It’s always challenging to get decent photos of Jack when we’re on a walk. To begin with, he usually walks ahead of me, which is better than behind me because I can see what he’s doing, but it means I get a lot of bum photos. Secondly, Jack doesn’t like to pose, so if I stop and make a point of taking his picture, he gets restless and wanders away before I can focus, or he resents that I won’t let him walk away, and he refuses to look at me. I can usually snap one or two photos before he gets too irritable, but today Jack simply wouldn’t let me get a nice picture of him, no way, no how.  Here he is this morning, studiously surveying a tree growing in the distance, which is obviously more compelling than me. It didn’t help that I’d given Jack the last cookie in my pocket about 10 minutes before this and he knew it. I called him as sweetly as I could, “Hey Bubba. Look at me. Bubba… Bubbs. Over here, look at me, Jack. Look at me. Jack… Bubba… Bubbs. I’ll stop at Tim’s on the way home (which is Canadian for coffee and donuts), I’ll share an old-fashioned plain with you.” Nope, Jack wasn’t having any of it today. Apparently, the promise of a donut is not a good enticement, especially if you don’t have a milk bone handy to back it up. So, no smiling Jack today. But, if you look closely on Jack’s side, just above his Rt. hip, you can see Lenny the Lump. Lenny is the brother to Larry the Lump, who was removed from Jack’s armpit several years ago, and Lenny’s starting to get big. This is the first time I’ve been able to see him in a photo, but unlike the armpit, he has plenty of room to grow on Jack’s side and will probably never have to be removed. Labs are prone to getting fatty cysts, and Jack has a few other smaller ones on his chest and neck, but they aren’t large enough yet to warrant a name. Lenny is now about the size of an orange and is still growing, but the only time it bothers Jack is when the vet or I palpate it, and that’s only because he thinks it’s weird that we’re squeezing him there. I understand that; I’d think it was weird if someone cupped their hand and squeezed me in that spot, too. The vet did try to explain it once to Jack, but he heard the word “fatty” and thought the Dr. was telling him to lose weight again and stopped listening. Yep, I understand that too, Jack.

Jack’s Walk

©voyager, all rights reserved

The weather has turned cold again and the mud has firmed up into ridges that catch the edge of your boots. This morning on our walk I tripped a few times but managed to avoid falling, a feat few of my friends will believe, but I swear is true. It was all a bit jarring, though, and I did come home with a few aches in unusual places.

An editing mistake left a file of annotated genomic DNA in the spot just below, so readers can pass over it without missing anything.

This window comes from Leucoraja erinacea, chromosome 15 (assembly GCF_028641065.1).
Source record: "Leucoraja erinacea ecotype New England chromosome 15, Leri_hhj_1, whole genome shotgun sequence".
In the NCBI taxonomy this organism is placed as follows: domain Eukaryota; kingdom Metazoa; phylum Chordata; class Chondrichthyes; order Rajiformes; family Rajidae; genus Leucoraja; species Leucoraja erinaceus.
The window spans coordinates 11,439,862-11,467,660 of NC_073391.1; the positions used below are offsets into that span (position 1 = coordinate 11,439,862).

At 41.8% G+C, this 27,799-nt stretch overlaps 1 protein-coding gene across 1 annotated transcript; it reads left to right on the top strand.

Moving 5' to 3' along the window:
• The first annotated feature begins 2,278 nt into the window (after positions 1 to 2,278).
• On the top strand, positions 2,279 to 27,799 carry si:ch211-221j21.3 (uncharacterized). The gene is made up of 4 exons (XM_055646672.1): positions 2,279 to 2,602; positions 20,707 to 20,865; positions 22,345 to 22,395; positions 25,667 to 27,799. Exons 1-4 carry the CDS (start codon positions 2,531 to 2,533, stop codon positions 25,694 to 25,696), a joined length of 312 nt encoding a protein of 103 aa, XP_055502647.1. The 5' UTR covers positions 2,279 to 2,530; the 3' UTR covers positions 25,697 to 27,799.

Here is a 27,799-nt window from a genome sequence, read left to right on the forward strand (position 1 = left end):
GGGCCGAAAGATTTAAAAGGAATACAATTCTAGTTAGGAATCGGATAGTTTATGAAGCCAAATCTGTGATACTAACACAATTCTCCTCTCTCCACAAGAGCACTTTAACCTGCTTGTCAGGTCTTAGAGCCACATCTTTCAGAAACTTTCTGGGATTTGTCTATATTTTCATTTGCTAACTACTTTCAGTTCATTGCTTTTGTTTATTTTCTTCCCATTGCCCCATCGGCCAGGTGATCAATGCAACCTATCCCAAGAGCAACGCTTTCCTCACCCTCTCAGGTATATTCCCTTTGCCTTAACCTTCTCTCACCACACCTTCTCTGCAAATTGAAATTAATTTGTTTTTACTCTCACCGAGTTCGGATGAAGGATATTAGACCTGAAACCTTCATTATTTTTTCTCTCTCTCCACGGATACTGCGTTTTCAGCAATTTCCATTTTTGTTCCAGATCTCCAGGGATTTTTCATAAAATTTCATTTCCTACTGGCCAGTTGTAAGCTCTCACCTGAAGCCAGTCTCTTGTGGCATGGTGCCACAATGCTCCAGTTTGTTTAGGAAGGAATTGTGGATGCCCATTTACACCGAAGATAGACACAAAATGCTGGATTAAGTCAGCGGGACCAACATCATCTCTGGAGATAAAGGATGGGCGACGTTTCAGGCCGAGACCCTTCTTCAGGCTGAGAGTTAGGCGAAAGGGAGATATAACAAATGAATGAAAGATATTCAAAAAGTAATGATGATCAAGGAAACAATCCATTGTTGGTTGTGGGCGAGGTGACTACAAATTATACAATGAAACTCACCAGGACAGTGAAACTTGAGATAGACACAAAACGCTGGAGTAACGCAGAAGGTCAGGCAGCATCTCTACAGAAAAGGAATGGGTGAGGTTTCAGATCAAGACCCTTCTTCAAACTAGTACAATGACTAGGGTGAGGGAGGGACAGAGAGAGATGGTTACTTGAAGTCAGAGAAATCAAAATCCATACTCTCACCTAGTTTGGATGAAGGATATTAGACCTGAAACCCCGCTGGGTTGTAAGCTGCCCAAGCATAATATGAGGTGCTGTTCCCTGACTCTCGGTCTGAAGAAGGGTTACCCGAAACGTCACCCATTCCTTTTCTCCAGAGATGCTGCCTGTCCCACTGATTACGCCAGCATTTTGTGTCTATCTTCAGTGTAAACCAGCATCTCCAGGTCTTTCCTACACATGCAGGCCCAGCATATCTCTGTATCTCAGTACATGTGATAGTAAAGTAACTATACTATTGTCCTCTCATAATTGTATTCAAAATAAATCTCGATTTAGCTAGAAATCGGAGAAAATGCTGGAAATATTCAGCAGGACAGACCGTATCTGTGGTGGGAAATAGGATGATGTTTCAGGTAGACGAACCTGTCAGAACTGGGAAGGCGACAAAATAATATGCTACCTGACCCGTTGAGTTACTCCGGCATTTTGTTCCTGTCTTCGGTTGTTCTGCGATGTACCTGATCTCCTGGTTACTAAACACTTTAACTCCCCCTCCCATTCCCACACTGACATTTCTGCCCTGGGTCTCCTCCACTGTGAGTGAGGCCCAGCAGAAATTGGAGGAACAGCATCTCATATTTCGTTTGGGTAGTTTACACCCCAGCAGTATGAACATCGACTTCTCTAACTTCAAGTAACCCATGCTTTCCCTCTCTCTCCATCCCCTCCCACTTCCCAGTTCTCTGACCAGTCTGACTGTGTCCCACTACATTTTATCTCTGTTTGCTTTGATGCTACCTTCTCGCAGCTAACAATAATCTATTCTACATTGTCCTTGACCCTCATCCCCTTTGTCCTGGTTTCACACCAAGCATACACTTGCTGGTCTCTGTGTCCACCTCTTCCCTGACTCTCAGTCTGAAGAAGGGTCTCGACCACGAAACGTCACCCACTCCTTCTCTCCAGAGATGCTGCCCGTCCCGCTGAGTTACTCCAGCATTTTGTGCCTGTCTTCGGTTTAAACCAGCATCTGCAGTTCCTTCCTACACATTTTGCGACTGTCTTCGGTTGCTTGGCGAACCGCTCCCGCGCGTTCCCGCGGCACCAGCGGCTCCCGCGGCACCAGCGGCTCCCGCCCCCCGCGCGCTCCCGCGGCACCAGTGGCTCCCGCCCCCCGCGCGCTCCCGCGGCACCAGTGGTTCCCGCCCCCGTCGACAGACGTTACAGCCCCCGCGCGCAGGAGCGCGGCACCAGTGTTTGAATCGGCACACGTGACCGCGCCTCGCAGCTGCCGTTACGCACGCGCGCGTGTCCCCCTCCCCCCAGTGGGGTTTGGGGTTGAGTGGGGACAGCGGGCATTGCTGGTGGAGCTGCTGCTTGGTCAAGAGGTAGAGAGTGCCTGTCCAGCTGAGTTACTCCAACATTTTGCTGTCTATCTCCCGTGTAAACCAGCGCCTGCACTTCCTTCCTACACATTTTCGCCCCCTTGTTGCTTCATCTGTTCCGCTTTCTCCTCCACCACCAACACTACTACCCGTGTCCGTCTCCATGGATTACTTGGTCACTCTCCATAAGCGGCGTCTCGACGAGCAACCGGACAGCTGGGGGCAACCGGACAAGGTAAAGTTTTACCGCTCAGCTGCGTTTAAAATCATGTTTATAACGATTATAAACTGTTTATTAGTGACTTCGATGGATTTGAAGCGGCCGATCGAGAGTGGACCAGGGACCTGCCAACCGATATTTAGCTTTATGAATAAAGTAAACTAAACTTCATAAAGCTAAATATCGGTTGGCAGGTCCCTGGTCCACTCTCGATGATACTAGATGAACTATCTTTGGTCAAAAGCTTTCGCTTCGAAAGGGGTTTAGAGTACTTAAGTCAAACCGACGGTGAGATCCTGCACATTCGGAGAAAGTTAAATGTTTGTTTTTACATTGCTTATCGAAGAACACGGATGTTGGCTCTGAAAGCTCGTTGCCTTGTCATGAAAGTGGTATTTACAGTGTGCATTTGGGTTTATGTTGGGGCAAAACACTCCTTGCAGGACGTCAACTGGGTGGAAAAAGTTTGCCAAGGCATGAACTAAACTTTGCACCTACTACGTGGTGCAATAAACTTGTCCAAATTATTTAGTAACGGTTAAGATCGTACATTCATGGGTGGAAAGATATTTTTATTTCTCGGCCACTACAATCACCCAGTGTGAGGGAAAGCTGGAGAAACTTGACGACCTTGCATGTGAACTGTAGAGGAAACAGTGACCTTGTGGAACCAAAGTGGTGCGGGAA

After our walk, I went for an x-ray of my spine that involved a few “problematic” positions and by the time I got home again, I was in pain and feeling the strain of extra gravity. The pain is better now that I’m supine and resting, but the gravity isn’t easing. I suspect it’s related to the storm that’s moving in tonight. They’re calling for a mix of freezing rain and snow to start around midnight and end around 7 a.m.,  just in time for everyone’s morning commute. I hope it’s mostly snow. Some of our trees are in early bud and a load of ice on their branches right now could be disastrous.

Jack’s Walk

Jack waiting for a treat ©voyager, all rights reserved

Jack and I went to our wee forest for a walk today, and we were surprised to find it was covered with snow. Yesterday was a melting day in town, and most of our snow again vanished into the soggy ground or ran in rivulets down the sewers, but Trillium Woods was still wearing its blanket of snowy white. The snow was soft and wet, and you could see that some melting had taken place, but not the amount that we experienced in the city just a few miles away.

We did notice a lot of tiny footprints all over the forest, and Jack told me that the animals had been helping the little folk gather up sticks and stones and bits of plant debris to shore up their tunnels. Jack went to a few of the entrances to their world but said everyone has finally gone back to sleep. I asked if they were safe, and he said yes, that he could smell damp, but not too much mould and no open water. At the last entrance he checked (somewhere around Big Bob Oak), Jack said he heard Tom Ticktock snoring then he laughed and trotted away. I called after him and he hesitated for a moment before flicking his tail at me and continuing on. I think that’s a bit rude, don’t you?

Jack’s Walk

©voyager, all rights reserved (click for full size)

Jack is not a duck, nor is he Jesus, but he was walking on water today. Jack loves water. He loves the big water of the North Atlantic and the little water of ponds and puddles near home.  It seems he’s even attracted to water when it’s in its solid state. On our way around the trail this morning, Jack insisted on walking on the pond.

“Don’t worry, Mummy. The ice is strong, and I’ll pay attention to it. There are heaps of interesting smells here.”

It did look solid enough, but I thought I should test it, so I slowly made my way out to Jack, bouncing on the balls of my feet and making the occasional stomp. The ice was surprisingly robust at the edges of the pond, and it was also full of divots and craters. I have no idea what causes water to freeze in this manner, but it was interesting. It felt a bit like being on the surface of the moon. I mentioned this to Jack, and soon we were playing Star Trek Away Mission and laughing like little kids. It was a good day.

 

Questionable Beauty of a Snowless Winter – Part 3

Last frozen patterns that I took pictures of. The second one looks almost like snow – it was over 2 cm thick fluff that built on the white surface of an old boiler that I still did not get to take off to recycling.

© Charly, all rights reserved. Click for full

© Charly, all rights reserved. Click for full

© Charly, all rights reserved. Click for full

Jack’s Walk

In the space of a week, we’ve gone from this,

Flooding at Pittock Lake ©voyager, all rights reserved

to this,

 It’s winter again, and Jack approves ©voyager, all rights reserved

to this.

Oh No, green grass. Winter is melting again, and Jack does not approve/ ©voyager, all rights reserved

Today marks the third time in January that winter has come and gone. It’s expected to rain all weekend, and the creeks and rivers are already running high and fast. They’ve issued flood warnings. In January. In Canada.